Equipment with a small amount of protection traveled in sealed carriages, soldiers, provided with provisions for 8 days, in separate carriages. The first transport left on April 16. The last of 383 trains arrived in Poland in mid-June. Of course, the journey was not without harassment and difficulties in Germany, but the Polish population welcomed the blue soldiers with flowers, Easter breakfast and joy. After all, it was the first real Polish army since the November Uprising .
General Haller arrived in Warsaw on April 21, 1919. He was greeted like a national hero, and the magistrate granted him the title of an honorary citizen of the city.
The Blue Army was, at that time, well equipped and trained. It had 120 tanks, 98 aircraft, engineering troops, instructors, cavalry, artillery, communications troops, 7 field hospitals and very high morale of soldiers. Already in May, it was directed to the eastern front, the front of Polish-Ukrainian fights, the greatest threat from Soviet Russia. General Haller fought for the same Polish cities for which he fought as the commander of the 2nd Legionary Brigade. Through Eastern Galicia and Volhynia, he reached the line of the Zbrucz River with his 'Blue'. He had to face the cruel cavalry of Semyon Budyonny.
The Blue Army and Politics
Despite strategic successes, or perhaps because of them, the Blue General did not find recognition from the Chief of State. He remained in opposition to the ruling camp until the end. In June 1919 he was recalled as the commander of the Blue Army and directed to the Polish-German border in order to take command of the South-Western Front. Under a different, ever-changing command, the Hallerans felt abandoned and disappointed. A lot of regret can be read in the front reports of Lt. Col. Tadeusz Kurcjusz, a Polish volunteer from America, chief of staff of the 13th division. The reports cover the period from January to June 1920. The division was gradually relegated to a secondary role. Finishing his memoirs, Lt. Col. Kurcjusz bitterly writes: “At that time, the new division commander, Colonel Paulik, came to Kordylewka. With his arrival, there were no changes to the way of command. He still left the staff a free hand to issue orders on his behalf. (…) Still, the concern for conducting activities falls entirely on me and sometimes it was extremely difficult for me to make decisions on my own, not believing or knowing my commander and his thoughts of the maneuver. (...) The strategic goal of the expedition has disappeared, and the political goal has remained.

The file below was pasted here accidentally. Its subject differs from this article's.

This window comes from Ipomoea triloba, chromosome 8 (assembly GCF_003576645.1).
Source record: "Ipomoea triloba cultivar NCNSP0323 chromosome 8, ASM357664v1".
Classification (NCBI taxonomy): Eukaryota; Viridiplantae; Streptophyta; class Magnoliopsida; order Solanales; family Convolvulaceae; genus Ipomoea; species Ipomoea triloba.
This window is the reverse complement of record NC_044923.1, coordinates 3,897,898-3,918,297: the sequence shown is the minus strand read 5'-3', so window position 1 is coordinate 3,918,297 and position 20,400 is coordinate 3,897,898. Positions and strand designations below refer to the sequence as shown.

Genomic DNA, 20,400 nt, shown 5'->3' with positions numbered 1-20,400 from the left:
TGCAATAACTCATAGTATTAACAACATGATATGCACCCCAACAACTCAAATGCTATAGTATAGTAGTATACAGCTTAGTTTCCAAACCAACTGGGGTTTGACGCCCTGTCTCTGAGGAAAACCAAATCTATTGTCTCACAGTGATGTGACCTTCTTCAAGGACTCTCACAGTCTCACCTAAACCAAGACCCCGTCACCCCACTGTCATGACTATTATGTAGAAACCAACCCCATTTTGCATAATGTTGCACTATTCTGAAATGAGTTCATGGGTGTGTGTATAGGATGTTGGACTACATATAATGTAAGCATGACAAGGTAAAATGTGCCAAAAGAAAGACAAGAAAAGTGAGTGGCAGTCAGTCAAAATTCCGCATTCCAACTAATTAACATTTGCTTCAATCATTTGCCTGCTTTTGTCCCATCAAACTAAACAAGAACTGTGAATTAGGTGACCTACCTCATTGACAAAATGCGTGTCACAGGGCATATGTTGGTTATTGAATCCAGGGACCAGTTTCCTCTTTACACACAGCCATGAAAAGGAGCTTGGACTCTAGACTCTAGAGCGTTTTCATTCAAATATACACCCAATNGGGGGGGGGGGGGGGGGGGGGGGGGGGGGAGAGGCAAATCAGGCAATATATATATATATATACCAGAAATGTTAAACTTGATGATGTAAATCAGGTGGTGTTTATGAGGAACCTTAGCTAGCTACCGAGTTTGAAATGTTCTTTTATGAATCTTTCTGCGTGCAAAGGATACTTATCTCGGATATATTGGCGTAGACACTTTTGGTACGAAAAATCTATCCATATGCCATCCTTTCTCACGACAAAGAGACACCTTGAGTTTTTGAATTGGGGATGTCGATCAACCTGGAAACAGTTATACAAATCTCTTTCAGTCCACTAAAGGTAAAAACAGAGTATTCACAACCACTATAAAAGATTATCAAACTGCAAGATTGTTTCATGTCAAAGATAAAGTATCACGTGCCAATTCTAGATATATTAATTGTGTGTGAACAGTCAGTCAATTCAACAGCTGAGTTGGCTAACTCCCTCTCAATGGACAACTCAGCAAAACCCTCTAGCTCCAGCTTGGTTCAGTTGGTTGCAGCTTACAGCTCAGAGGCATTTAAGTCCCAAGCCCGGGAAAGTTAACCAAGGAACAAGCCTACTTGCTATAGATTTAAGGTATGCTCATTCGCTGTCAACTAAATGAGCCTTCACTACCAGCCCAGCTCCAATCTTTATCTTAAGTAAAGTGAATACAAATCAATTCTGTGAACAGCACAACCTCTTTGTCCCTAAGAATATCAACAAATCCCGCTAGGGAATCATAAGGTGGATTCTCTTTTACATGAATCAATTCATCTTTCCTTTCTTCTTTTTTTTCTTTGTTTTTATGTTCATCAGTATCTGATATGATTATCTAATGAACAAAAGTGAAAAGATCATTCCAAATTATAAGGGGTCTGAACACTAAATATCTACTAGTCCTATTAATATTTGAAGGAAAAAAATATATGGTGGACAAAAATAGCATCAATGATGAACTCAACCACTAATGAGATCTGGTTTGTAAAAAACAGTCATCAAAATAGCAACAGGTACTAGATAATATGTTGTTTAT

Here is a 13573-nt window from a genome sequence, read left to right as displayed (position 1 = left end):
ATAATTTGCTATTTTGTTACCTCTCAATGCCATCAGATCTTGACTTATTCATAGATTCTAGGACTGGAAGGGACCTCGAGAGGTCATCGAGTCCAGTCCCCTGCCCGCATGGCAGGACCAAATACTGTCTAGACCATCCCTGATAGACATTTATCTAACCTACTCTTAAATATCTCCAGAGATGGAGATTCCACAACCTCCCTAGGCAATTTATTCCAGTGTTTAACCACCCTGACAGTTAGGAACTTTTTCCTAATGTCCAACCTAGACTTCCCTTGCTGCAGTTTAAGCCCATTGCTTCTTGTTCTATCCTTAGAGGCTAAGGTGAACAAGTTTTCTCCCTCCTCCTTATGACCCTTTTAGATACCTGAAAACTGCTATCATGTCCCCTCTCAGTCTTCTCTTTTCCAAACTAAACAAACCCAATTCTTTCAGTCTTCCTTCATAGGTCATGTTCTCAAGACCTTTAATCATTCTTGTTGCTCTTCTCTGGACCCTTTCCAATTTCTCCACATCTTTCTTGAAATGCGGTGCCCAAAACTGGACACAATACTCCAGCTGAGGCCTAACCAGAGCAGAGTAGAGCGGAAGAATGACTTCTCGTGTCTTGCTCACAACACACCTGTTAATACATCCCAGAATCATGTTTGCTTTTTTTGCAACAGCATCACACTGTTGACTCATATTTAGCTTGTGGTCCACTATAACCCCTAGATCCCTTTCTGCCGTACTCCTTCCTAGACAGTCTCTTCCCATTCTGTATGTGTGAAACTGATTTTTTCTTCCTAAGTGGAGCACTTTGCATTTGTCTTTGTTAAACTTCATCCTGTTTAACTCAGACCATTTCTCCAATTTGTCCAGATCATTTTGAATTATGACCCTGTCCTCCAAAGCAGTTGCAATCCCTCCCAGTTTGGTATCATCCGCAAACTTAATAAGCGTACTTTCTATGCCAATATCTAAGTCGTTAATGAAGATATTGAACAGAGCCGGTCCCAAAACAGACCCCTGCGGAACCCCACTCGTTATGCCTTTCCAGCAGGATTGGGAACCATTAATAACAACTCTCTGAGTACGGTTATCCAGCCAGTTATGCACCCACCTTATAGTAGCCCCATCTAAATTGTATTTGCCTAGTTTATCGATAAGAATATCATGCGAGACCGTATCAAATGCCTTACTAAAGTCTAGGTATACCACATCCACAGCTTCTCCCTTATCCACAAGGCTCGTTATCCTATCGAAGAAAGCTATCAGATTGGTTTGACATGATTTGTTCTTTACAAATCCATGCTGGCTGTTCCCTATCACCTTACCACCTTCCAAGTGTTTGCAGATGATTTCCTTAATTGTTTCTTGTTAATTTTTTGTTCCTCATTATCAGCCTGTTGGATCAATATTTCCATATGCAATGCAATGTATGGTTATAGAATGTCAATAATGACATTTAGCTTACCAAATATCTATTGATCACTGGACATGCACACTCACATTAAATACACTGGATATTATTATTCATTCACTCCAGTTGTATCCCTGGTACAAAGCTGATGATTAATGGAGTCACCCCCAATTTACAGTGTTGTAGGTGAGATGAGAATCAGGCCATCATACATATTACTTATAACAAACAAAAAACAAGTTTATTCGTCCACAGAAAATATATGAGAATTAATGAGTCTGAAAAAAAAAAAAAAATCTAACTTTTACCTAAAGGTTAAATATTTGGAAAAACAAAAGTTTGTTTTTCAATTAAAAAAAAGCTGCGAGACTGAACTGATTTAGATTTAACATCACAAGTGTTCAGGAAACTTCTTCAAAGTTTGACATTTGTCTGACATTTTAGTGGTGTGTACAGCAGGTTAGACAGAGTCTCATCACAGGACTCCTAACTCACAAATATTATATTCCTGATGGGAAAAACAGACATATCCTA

On September 1, 1920, the Blue Army was completely disbanded. Individual formations became part of other domestic military units. Volunteers from the United States were demobilized, which irritated the American Polonia. The number of demobilized Hallerians was estimated at 10,000 to 12,000 in February 1920. The situation of the demobilized soldiers of the Blue Army was very bad. The matter was discussed at the highest levels of US government. Julius Kahn, Congressman from California, and Congressman Kleczka, from Milwaukee, Wisconsin, took care of it. The issue of the return of demobilized volunteers was raised in the House of Representatives at the beginning of 1920. The Chamber authorized Secretary of War Baker to transport demobilized Hallerans - also American citizens - on American transports. These were to be supply ships for American soldiers stationed in the occupied Rhineland. The soldiers demobilized at different times waited for transport in the overcrowded camps in Skierniewice and Grupa near Grudziądz. The first ship, for which the demobilized Haller citizens were waiting, entered the Gdańsk port on March 19, 1920. It was the USAT ANTIGONE freighter. 1168 veterans were boarded on March 28. Prior to departure, the American Red Cross health services performed a health check and carefully deloused the veterans. The next transport of POCAHONTAS took 1,705 veterans. Both transports reached New York at the end of April 1920. The seventh shipment arrived on August 12 that year. The last one on February 16, 1921. American Red Cross observers then reported that that Poland gave its defenders in a very bad physical and mental condition, emaciated, hungry, lousy, without money, without underwear. By the time the first ship reached Antwerp, the first cases of typhus were recorded among the soldiers. The arrival of the Hallerans 'shipment to the US made the US authorities quite consterned, as the veterans' ID cards turned out to be worthless, as they contained neither photographs nor fingerprints. There was great fear that Bolshevik agents might be among the returnees. British intelligence informed its allies that some Hallerans, before leaving Gdańsk, had received offers to sell their documents for $ 1,000, huge for those times. However, no spy could be identified. In total, 12,546 Hallerans returned to the States. The returnees had to be provided with a stopping place before going home. The military camp at Camp Dix, New Jersey, was such a quarters for returnees. After diplomatic talks with a representative of the Polish community, Jan Smulski, the Polish Legation agreed to finance the costs of staying in the camp, a train ticket to the place of residence and pay each private for $10 and the officer $20 a one-time allowance. The Polish National Department (the Polish community fund) paid each private $15, and the officer $30 in benefits. It was supposed to be enough for the veterans for their first expenses. Roman Dmowski, in a letter to Jan Smulski dated October 12, 1920 and published in the "Dziennik Związek", thanked for the contribution of the Polish community in the work of regaining Independence. Apart from having received some appreciation and being honored with the Cross of Volunteers from America, the veterans were left to themselves. Many of them were disabled or lost some of their health. They started to organize help for their needy friends. In May 1921, they established SWAP - the Association of Polish Army Veterans in America. Its first president was Colonel Dr. Teofil Starzyński, president of the Polish Falcon in America. The tireless organizer of the recruitment campaign, faithful to the falcon's oath, went with his friends to the front as a doctor. The list of people like him goes on. The SWAP was supported with $10,000 in 1926 by the greatest of Falcons, I.J. Paderewski. It is thanks to individuals like THEM that the powerful Blue Army came into being.